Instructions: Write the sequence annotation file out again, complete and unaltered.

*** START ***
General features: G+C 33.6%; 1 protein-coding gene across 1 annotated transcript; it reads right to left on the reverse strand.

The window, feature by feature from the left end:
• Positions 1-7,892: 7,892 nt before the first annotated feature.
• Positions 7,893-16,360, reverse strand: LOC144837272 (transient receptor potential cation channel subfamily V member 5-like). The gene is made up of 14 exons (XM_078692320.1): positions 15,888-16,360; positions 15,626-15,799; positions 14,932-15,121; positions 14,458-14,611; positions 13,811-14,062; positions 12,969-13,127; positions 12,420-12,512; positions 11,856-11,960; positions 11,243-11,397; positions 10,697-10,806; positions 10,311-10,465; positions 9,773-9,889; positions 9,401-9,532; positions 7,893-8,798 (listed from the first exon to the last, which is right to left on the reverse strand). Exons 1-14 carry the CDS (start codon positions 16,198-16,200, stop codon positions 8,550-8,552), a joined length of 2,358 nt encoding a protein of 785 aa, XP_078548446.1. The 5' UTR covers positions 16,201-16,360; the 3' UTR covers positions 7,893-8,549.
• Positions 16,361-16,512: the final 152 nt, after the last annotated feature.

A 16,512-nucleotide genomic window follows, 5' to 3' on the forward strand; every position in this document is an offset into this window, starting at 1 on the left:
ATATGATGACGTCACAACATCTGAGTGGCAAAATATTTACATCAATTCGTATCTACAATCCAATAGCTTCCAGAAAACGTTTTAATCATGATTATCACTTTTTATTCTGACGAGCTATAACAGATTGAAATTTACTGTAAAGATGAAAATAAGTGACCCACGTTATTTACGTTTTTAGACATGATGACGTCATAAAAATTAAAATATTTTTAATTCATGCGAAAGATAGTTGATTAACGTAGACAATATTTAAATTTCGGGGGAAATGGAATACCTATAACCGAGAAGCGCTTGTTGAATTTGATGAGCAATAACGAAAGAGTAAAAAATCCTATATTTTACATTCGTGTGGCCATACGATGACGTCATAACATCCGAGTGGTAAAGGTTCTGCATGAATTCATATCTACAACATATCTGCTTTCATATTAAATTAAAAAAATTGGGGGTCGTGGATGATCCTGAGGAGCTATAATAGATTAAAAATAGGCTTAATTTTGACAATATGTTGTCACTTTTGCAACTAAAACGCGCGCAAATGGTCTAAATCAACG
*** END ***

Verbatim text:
General features: G+C 33.6%; 1 protein-coding gene across 1 annotated transcript; it reads right to left on the reverse strand.

The window, feature by feature from the left end:
• Positions 1-7,892: 7,892 nt before the first annotated feature.
• Positions 7,893-16,360, reverse strand: LOC144837272 (transient receptor potential cation channel subfamily V member 5-like). The gene is made up of 14 exons (XM_078692320.1): positions 15,888-16,360; positions 15,626-15,799; positions 14,932-15,121; positions 14,458-14,611; positions 13,811-14,062; positions 12,969-13,127; positions 12,420-12,512; positions 11,856-11,960; positions 11,243-11,397; positions 10,697-10,806; positions 10,311-10,465; positions 9,773-9,889; positions 9,401-9,532; positions 7,893-8,798 (listed from the first exon to the last, which is right to left on the reverse strand). Exons 1-14 carry the CDS (start codon positions 16,198-16,200, stop codon positions 8,550-8,552), a joined length of 2,358 nt encoding a protein of 785 aa, XP_078548446.1. The 5' UTR covers positions 16,201-16,360; the 3' UTR covers positions 7,893-8,549.
• Positions 16,361-16,512: the final 152 nt, after the last annotated feature.

A 16,512-nucleotide genomic window follows, 5' to 3' on the forward strand; every position in this document is an offset into this window, starting at 1 on the left:
ATATGATGACGTCACAACATCTGAGTGGCAAAATATTTACATCAATTCGTATCTACAATCCAATAGCTTCCAGAAAACGTTTTAATCATGATTATCACTTTTTATTCTGACGAGCTATAACAGATTGAAATTTACTGTAAAGATGAAAATAAGTGACCCACGTTATTTACGTTTTTAGACATGATGACGTCATAAAAATTAAAATATTTTTAATTCATGCGAAAGATAGTTGATTAACGTAGACAATATTTAAATTTCGGGGGAAATGGAATACCTATAACCGAGAAGCGCTTGTTGAATTTGATGAGCAATAACGAAAGAGTAAAAAATCCTATATTTTACATTCGTGTGGCCATACGATGACGTCATAACATCCGAGTGGTAAAGGTTCTGCATGAATTCATATCTACAACATATCTGCTTTCATATTAAATTAAAAAAATTGGGGGTCGTGGATGATCCTGAGGAGCTATAATAGATTAAAAATAGGCTTAATTTTGACAATATGTTGTCACTTTTGCAACTAAAACGCGCGCAAATGGTCTAAATCAACG